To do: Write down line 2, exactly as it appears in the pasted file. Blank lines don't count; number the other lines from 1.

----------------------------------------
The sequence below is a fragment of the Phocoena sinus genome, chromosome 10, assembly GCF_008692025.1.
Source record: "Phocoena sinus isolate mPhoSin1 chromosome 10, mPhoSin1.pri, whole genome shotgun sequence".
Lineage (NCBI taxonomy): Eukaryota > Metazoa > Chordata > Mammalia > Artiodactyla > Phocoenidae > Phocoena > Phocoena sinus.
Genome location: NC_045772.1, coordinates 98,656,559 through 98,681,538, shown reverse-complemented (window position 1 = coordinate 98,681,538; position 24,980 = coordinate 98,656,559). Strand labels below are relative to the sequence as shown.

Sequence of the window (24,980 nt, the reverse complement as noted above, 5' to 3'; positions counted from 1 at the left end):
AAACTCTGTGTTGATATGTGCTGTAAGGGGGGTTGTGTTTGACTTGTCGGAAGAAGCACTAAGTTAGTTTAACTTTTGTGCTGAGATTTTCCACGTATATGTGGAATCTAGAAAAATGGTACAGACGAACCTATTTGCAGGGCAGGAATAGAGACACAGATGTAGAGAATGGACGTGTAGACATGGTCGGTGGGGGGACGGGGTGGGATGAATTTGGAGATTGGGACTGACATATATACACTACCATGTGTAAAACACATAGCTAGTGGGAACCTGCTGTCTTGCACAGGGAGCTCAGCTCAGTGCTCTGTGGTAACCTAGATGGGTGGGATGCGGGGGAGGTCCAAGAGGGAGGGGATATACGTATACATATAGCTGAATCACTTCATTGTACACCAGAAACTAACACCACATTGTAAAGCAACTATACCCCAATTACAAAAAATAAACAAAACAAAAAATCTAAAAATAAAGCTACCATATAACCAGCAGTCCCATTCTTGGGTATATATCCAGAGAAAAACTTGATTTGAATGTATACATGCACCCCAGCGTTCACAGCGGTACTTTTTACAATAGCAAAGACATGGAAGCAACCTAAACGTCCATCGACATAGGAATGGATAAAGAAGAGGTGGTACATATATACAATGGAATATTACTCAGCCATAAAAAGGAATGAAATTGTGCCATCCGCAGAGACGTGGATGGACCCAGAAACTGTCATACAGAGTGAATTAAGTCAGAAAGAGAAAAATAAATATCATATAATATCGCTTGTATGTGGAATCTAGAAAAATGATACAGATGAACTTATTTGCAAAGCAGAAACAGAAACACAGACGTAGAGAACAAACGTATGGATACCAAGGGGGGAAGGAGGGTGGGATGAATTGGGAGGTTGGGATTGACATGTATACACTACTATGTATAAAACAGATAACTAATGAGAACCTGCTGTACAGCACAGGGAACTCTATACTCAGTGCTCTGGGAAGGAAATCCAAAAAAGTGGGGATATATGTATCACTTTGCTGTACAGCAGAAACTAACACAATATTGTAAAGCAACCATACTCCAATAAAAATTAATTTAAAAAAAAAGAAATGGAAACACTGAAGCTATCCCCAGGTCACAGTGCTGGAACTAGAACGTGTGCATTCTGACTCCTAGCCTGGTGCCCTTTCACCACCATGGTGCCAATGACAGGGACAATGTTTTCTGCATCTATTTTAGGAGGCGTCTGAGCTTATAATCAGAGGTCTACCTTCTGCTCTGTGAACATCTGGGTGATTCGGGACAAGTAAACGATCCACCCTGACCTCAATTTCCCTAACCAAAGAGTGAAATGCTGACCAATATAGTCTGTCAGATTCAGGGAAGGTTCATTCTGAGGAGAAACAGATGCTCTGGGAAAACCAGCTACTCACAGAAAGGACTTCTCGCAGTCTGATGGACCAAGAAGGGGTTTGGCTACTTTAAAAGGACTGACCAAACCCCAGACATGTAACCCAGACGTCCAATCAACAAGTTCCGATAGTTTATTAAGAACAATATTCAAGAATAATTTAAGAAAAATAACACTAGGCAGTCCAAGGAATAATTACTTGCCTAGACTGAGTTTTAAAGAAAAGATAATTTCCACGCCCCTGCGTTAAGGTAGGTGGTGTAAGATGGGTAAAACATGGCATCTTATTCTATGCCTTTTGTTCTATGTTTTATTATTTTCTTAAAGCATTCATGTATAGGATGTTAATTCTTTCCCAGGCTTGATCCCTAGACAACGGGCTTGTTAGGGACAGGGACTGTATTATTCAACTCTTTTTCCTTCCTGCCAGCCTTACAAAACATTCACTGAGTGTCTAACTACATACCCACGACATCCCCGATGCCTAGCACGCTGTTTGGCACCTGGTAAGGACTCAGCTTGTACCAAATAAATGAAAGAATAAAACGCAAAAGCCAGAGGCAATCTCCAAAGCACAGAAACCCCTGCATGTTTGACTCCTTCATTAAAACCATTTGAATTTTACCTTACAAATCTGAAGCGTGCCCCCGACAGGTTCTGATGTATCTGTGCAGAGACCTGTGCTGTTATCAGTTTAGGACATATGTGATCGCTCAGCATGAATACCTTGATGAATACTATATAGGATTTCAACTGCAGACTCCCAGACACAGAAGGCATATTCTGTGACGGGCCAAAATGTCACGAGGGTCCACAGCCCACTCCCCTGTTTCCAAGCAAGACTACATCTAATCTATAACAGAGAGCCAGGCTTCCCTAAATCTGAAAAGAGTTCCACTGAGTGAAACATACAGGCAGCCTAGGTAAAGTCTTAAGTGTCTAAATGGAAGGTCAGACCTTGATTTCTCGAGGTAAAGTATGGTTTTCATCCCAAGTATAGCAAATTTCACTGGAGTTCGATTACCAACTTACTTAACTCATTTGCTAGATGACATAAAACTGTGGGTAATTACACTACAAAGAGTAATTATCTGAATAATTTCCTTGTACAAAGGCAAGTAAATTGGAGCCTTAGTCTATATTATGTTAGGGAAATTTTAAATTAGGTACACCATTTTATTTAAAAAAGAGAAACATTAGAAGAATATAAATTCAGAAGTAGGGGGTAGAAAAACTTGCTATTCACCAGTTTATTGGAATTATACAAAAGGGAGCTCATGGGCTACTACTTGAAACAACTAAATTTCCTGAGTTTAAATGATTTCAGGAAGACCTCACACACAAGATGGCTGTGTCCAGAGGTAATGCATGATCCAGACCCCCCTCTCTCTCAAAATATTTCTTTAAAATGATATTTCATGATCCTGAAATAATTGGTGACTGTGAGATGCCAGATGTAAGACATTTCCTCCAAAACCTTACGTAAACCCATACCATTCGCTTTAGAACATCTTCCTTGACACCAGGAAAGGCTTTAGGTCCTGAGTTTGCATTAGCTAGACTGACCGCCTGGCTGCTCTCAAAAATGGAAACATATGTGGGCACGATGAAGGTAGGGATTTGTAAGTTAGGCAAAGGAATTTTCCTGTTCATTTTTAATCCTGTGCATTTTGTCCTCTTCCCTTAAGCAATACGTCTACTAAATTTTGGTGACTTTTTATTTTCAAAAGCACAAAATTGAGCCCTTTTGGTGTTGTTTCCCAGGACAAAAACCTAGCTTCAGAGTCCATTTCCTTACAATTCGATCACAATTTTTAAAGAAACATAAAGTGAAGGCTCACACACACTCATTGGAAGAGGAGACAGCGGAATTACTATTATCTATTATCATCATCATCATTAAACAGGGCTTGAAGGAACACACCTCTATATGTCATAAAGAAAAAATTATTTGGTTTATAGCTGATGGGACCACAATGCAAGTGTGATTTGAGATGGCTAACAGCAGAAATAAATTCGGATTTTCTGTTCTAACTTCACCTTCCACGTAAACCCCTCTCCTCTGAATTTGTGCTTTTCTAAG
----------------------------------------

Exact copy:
Source record: "Phocoena sinus isolate mPhoSin1 chromosome 10, mPhoSin1.pri, whole genome shotgun sequence".